- The Washington Times - Monday, October 12, 2015

Pvt. Chelsea Manning, the former Army intelligence analyst convicted of disclosing state secrets to document-dumping group WikiLeaks, is suing the Justice Department over the government’s failure to heed her Freedom of Information Act requests.

Attorneys for Pvt. Manning, 27, who is currently serving a 35-year prison sentence for charges related to her role with WikiLeaks, filed the federal lawsuit in U.S. District Court for the District of Columbia on Thursday.

At the heart of the complaint is Pvt. Manning’s long-standing request for documents and other evidence gathered by the Justice Department and FBI during the course of its investigation into the soldier and other possible WikiLeaks sources.

The imprisoned WikiLeaks source served the U.S. Army under her birth name, Bradley Manning, and came out as a transwoman in 2013. She has since legally changed her name to Chelsea Manning, and earlier this year successfully petitioned the Department of Defense to receive hormone-replacement therapy while behind bars. Her attorneys are currently pursuing legal action in order to allow the soldier to grow out her hair while incarcerated.

Pvt. Manning was arrested at an Army base near Baghdad in 2010 and convicted three years later of espionage, theft, computer fraud and other charges stemming from her involvement in WikiLeaks, the secret-spilling website that published a trove of classified government documents supplied by the soldier.

In February 2014, Pvt. Manning filed a Freedom of Information Act (FOIA) request with the Justice Dept. for any and all documents, papers, reports, letters and other material relating to the government investigation of the WikiLeaks source, as well as evidence concerning any “alleged civilian co-conspirators” who aided in those disclosures.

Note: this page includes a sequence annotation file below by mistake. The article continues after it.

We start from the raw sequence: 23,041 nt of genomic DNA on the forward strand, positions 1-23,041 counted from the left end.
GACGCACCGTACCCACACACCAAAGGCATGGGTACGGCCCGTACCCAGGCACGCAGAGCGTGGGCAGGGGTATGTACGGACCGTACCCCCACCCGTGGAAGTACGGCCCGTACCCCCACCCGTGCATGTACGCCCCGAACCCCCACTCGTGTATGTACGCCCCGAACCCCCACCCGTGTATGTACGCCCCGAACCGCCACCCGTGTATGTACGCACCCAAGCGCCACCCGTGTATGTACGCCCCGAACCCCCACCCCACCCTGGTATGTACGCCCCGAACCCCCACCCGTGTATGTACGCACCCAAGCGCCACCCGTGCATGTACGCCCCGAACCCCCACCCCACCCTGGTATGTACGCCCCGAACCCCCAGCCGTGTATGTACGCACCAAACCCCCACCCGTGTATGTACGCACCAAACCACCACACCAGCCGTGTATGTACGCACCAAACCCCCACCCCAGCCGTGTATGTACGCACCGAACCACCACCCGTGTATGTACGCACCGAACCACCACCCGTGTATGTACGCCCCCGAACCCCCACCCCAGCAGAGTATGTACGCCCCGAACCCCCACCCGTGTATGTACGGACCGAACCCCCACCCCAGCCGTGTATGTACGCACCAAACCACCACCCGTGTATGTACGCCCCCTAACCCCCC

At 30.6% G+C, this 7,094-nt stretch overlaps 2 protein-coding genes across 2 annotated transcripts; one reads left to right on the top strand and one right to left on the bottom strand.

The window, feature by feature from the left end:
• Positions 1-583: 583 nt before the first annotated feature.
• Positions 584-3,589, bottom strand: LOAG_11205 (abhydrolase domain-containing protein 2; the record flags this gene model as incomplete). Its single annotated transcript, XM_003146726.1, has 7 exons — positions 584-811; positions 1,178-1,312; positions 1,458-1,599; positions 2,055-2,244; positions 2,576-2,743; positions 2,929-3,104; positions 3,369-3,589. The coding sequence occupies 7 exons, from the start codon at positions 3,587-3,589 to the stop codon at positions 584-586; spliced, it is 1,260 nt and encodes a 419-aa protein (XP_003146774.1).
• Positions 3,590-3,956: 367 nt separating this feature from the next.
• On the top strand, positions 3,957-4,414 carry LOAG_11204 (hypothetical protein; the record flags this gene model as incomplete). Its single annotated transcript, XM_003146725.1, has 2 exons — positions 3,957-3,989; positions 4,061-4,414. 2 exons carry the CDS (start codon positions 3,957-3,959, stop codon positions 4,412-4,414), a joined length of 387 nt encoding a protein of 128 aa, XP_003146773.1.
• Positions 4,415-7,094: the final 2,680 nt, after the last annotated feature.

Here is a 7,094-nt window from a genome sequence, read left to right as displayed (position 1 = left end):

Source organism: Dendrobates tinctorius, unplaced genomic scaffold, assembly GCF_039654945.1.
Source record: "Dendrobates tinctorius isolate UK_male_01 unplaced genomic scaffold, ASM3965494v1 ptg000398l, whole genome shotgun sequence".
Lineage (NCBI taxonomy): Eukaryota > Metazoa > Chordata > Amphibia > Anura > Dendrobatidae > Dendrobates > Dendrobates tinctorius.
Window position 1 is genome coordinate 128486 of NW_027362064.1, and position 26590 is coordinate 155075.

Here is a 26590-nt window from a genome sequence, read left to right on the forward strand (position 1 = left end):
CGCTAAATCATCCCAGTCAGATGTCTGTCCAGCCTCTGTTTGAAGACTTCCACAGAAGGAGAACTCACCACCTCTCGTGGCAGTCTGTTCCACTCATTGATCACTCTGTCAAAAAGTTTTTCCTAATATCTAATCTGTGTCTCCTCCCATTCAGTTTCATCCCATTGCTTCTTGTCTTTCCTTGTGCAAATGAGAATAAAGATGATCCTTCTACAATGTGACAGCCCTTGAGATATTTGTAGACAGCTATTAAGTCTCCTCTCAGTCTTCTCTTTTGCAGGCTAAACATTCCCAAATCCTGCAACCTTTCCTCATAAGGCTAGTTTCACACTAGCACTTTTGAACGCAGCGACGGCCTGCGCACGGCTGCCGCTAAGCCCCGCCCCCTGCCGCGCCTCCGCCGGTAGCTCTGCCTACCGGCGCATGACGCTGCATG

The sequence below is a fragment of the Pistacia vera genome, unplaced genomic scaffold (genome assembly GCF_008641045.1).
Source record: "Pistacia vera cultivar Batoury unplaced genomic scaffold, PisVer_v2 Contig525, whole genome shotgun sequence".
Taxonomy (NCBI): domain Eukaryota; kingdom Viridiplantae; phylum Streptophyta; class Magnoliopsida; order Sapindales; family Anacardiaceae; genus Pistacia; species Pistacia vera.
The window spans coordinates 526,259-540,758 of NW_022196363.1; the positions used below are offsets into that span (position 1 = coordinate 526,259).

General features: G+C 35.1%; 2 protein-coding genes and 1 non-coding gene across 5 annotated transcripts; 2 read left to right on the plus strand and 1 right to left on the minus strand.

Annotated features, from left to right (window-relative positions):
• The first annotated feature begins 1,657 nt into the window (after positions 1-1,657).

Nearly two years later, however, the government has avoided handing over any documents thus far by insisting they’re protected by a provision that exempts records or information that’s been “compiled for law enforcement proceedings.”

The federal government said disclosing the evidence “could reasonably be expected to interfere with enforcement proceedings.” Pvt. Manning’s attorneys say this argument is invalid, however, since “any attempt to prosecute Plaintiff in federal criminal court would violate Plaintiff’s double jeopardy rights.”

“Without the ability to prosecute Plaintiff for the alleged conduct underlying their investigation, Defendants have no reasonable basis to withhold the requested records. Nor will any privacy concerns be implicated by disclosing the records to Plaintiff because she is the subject of the FBI’s investigation,” Nancy Hollander, an attorney for Manning, wrote in the complaint.

“We want the government to respond properly to this FOIA as they should,” Ms. Hollander told Courthouse News Service this week.

Besides Pvt. Manning, no American has yet to be formally charged with any crimes related to providing documentation to WikiLeaks

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